Throughout ages the arts have flourished and survived through state patronage. The best artists in any country were always in the select list of the kings and the queens. In India we all know about navratna (nine jewels) in the court of Akbar. These wise men were of such high calibre and great erudition that they were living legends to make any king or kingdom proud of. Apart from their genius, these greats devoted almost their entire life in refining their arts and achieving greater heights. No wonder, the great maestro Tansen, we are told, could cause rain by singing Meghamalhar. These and many other artists thus passed on a great tradition through their disciples (the Guru-Shishya Parampara). It was an age when there was no recording system, no computer, no scientific system of documentation yet we are fortunate to inherit the rich treasure of music, dance, painting and all that constitute the arts.
During the British rule such patronage was not available but regional culture and arts survived with the patronage of kings. And, of course, by the ?never to die? spirit of the artists themselves.
In independent India, the most significant step to sustain the artists and to survive the musical tradition was to recruit musicians in All India Radio and later performing artists under the Ministry of Information and Broadcasting. In mid-50's the government established Sangeet Natak Akadami, Lalit Kala Akadami and Sahitya Akadami to take care of the entire gamut of our cultural tradition and wealth-arts and literature. It was, in fact, a formal announcement by the government of the sovereign republic of India that protection and promotion of our cultural heritage was part of its responsibility. We also have such academies under various state governments. Then we have institutions like Indian Council for Cultural Relations, Indira Gandhi National Centre for Arts, etc., which promote performing art apart from other activities. There are also research grants and fellowships for artists in different branches as well as for researchers, which are administered by the Ministry of Culture. There are several other forms of state patronage like providing rent-free or subsidised residential accommodation to senior artists. Some state governments have established centres to provide a congenial atmosphere free of charge for artists to work and practise.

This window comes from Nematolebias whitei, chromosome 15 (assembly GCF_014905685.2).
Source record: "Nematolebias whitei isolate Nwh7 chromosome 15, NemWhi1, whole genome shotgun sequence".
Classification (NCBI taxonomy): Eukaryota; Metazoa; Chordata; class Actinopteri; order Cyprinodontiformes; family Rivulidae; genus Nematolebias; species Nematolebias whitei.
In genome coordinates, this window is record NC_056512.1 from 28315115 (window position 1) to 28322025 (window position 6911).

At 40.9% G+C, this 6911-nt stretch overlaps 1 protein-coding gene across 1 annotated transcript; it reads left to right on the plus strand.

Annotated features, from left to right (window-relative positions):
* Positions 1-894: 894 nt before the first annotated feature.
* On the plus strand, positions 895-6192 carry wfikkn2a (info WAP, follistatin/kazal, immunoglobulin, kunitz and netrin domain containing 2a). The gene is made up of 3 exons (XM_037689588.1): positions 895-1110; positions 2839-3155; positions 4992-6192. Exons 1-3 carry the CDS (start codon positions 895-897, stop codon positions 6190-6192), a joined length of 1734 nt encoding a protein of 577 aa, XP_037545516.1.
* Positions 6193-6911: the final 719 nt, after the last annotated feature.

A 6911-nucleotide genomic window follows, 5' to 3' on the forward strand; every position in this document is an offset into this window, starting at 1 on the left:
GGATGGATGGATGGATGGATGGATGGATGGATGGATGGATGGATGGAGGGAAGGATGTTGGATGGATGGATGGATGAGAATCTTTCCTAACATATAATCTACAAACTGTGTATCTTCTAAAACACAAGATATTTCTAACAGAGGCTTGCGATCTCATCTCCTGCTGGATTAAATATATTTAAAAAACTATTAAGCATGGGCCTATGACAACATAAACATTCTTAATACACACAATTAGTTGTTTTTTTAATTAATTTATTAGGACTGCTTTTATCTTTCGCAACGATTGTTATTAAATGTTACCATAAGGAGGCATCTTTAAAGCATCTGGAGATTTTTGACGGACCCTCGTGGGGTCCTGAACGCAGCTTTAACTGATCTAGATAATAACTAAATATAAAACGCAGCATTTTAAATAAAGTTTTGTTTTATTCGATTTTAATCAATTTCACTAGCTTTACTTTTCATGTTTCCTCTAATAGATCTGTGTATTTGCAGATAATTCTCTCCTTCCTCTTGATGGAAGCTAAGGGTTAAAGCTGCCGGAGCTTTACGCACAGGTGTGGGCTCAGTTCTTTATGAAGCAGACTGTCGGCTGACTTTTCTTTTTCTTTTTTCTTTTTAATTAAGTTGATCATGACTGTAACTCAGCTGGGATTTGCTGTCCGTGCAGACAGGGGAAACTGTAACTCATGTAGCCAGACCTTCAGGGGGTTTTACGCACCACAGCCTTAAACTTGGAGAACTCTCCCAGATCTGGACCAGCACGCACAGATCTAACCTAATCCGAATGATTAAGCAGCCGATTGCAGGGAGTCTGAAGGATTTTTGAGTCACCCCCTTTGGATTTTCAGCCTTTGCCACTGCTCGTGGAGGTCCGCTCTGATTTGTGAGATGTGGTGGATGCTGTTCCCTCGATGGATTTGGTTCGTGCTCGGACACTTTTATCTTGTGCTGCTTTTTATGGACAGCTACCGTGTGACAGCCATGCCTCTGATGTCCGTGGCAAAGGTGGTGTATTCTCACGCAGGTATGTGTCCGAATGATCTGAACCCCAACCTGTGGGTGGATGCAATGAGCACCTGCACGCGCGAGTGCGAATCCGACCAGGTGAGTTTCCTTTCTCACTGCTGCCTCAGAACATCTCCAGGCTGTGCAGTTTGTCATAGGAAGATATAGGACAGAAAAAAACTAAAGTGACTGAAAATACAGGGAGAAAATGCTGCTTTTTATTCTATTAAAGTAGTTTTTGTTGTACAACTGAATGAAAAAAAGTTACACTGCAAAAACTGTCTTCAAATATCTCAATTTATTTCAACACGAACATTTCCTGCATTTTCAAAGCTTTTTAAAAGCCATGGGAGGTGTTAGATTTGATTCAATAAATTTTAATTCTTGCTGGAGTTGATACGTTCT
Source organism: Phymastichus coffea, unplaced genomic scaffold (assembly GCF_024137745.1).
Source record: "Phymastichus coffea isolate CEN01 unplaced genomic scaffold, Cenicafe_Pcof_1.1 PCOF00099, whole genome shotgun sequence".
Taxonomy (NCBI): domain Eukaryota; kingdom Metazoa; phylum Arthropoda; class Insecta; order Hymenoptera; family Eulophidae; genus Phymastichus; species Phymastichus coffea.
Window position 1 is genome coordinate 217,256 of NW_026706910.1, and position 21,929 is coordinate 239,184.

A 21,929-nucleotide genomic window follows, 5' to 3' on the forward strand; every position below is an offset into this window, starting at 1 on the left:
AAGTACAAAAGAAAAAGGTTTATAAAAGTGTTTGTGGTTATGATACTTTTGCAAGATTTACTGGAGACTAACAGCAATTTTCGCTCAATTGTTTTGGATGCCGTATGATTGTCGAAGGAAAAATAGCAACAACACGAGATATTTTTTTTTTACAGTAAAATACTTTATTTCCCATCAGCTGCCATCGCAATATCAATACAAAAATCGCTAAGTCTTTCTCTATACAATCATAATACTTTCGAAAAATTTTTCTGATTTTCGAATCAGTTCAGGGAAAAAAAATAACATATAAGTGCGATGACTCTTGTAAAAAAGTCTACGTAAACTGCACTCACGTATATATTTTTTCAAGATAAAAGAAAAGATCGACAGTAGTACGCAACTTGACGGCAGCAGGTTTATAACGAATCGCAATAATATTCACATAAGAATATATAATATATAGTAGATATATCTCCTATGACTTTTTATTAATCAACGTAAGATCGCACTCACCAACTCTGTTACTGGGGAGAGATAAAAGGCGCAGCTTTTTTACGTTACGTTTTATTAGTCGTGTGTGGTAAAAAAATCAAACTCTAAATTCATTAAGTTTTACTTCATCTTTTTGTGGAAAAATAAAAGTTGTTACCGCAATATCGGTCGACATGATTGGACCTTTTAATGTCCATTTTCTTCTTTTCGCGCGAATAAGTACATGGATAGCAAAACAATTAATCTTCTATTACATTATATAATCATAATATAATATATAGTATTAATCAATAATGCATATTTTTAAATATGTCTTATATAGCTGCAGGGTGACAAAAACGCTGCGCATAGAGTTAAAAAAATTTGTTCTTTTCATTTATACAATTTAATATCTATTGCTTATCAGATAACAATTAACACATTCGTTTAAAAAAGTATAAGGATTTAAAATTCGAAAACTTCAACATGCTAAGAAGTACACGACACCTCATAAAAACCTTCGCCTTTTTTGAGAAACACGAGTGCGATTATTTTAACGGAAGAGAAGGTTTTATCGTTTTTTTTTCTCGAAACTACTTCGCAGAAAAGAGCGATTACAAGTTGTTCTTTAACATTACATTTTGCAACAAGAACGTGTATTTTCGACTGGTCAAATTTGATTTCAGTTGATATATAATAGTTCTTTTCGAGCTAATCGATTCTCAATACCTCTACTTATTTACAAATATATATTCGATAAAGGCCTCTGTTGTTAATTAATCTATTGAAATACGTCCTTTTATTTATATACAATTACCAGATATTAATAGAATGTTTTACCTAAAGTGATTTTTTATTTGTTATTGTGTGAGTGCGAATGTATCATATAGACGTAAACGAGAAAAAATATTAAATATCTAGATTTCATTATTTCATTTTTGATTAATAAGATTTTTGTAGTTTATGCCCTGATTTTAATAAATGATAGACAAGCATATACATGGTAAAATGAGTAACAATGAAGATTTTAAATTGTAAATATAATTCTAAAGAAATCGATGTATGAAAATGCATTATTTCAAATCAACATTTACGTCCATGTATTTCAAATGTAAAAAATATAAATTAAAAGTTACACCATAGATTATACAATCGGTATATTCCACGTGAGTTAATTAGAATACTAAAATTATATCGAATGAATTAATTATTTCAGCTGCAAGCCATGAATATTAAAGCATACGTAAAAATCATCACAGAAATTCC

Although during the last 50 years many artists have benefited from the state patronage, there is a large chunk, which complains about unfairness in the system. It is alleged that only the artists, living in the capital cities and having their access to the powers that be, manage to corner the benefits rather disproportionately compared to their counterparts living and pursuing their vocation in smaller towns or rural areas. On the other hand, in the happening cities, the struggling younger artists are angry about the fact that the seniors take all.
It is, of course, very rarely we see the state coming forward to support and promote a talented artist if he/she has not chanced upon a godfather/godmother. In our vast Republic this disparity is shamefully magnified when it comes to the states having an effective say in the Centre vis-?-vis the ones with weak leaders. It is high time that a rational system of talent evaluation and supporting young and middle-level artists across the country should be put in place.
There is, of course, a counter view to state patronage, which maintains that such patronage instead of stimulating the creative faculties of the artists, stifles them. The more serious charge against those enjoying such benefit is that they try to perpetuate a captive system that does not allow the new ones to enter the exclusive club easily. This malaise in our social fabric is not unique to artists alone.
Needless to mention that ?the new age artists? of item numbers as well as popular singers rendering bhajans to folk and regional spices to Indipop are doing well for themselves, thanks to the new technology and a growing number of television channels and they do not care for state patronage. Unfortunately, the singers, musicians and dancers in the classical stream are yet to attract that kind of audience to support them through a public performance or launching a DVD. May be some innovative artists would break that barrier someday!
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